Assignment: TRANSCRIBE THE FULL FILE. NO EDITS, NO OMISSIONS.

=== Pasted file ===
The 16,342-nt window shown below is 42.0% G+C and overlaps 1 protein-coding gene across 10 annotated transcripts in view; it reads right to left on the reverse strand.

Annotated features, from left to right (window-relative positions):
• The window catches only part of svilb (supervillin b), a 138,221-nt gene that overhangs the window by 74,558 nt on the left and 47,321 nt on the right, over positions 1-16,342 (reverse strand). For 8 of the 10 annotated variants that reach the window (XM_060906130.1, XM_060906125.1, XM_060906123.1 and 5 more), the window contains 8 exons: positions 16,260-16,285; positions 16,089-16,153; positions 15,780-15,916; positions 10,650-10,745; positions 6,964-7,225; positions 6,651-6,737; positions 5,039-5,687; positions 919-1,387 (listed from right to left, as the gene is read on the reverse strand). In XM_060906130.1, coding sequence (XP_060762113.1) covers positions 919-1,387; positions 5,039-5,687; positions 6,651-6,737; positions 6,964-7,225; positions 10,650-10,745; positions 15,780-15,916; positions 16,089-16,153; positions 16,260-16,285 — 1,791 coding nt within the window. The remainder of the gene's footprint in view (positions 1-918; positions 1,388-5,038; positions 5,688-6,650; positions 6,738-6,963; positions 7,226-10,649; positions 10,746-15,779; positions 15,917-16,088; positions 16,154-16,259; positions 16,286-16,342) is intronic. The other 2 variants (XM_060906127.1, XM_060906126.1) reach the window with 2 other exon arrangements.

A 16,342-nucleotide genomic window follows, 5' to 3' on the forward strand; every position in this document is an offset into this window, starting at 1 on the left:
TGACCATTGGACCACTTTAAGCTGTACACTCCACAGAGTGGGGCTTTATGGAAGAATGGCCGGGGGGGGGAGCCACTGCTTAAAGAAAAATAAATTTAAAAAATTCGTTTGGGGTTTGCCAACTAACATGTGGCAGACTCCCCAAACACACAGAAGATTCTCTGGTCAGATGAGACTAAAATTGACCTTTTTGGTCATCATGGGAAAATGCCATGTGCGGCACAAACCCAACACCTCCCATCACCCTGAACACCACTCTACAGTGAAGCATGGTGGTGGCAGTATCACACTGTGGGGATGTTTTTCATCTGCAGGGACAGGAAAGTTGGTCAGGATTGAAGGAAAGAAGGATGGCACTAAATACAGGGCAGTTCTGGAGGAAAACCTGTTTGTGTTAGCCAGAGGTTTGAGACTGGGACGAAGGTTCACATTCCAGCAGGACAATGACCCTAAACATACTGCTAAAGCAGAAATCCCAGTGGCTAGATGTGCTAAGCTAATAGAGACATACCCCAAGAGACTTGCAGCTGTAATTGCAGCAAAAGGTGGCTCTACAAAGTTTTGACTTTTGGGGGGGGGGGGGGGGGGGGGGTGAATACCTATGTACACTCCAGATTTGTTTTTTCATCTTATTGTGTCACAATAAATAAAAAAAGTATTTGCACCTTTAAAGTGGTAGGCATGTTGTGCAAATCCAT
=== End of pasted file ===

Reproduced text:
The 16,342-nt window shown below is 42.0% G+C and overlaps 1 protein-coding gene across 10 annotated transcripts in view; it reads right to left on the reverse strand.

Annotated features, from left to right (window-relative positions):
• The window catches only part of svilb (supervillin b), a 138,221-nt gene that overhangs the window by 74,558 nt on the left and 47,321 nt on the right, over positions 1-16,342 (reverse strand). For 8 of the 10 annotated variants that reach the window (XM_060906130.1, XM_060906125.1, XM_060906123.1 and 5 more), the window contains 8 exons: positions 16,260-16,285; positions 16,089-16,153; positions 15,780-15,916; positions 10,650-10,745; positions 6,964-7,225; positions 6,651-6,737; positions 5,039-5,687; positions 919-1,387 (listed from right to left, as the gene is read on the reverse strand). In XM_060906130.1, coding sequence (XP_060762113.1) covers positions 919-1,387; positions 5,039-5,687; positions 6,651-6,737; positions 6,964-7,225; positions 10,650-10,745; positions 15,780-15,916; positions 16,089-16,153; positions 16,260-16,285 — 1,791 coding nt within the window. The remainder of the gene's footprint in view (positions 1-918; positions 1,388-5,038; positions 5,688-6,650; positions 6,738-6,963; positions 7,226-10,649; positions 10,746-15,779; positions 15,917-16,088; positions 16,154-16,259; positions 16,286-16,342) is intronic. The other 2 variants (XM_060906127.1, XM_060906126.1) reach the window with 2 other exon arrangements.

A 16,342-nucleotide genomic window follows, 5' to 3' on the forward strand; every position in this document is an offset into this window, starting at 1 on the left:
TGACCATTGGACCACTTTAAGCTGTACACTCCACAGAGTGGGGCTTTATGGAAGAATGGCCGGGGGGGGGAGCCACTGCTTAAAGAAAAATAAATTTAAAAAATTCGTTTGGGGTTTGCCAACTAACATGTGGCAGACTCCCCAAACACACAGAAGATTCTCTGGTCAGATGAGACTAAAATTGACCTTTTTGGTCATCATGGGAAAATGCCATGTGCGGCACAAACCCAACACCTCCCATCACCCTGAACACCACTCTACAGTGAAGCATGGTGGTGGCAGTATCACACTGTGGGGATGTTTTTCATCTGCAGGGACAGGAAAGTTGGTCAGGATTGAAGGAAAGAAGGATGGCACTAAATACAGGGCAGTTCTGGAGGAAAACCTGTTTGTGTTAGCCAGAGGTTTGAGACTGGGACGAAGGTTCACATTCCAGCAGGACAATGACCCTAAACATACTGCTAAAGCAGAAATCCCAGTGGCTAGATGTGCTAAGCTAATAGAGACATACCCCAAGAGACTTGCAGCTGTAATTGCAGCAAAAGGTGGCTCTACAAAGTTTTGACTTTTGGGGGGGGGGGGGGGGGGGGGGTGAATACCTATGTACACTCCAGATTTGTTTTTTCATCTTATTGTGTCACAATAAATAAAAAAAGTATTTGCACCTTTAAAGTGGTAGGCATGTTGTGCAAATCCAT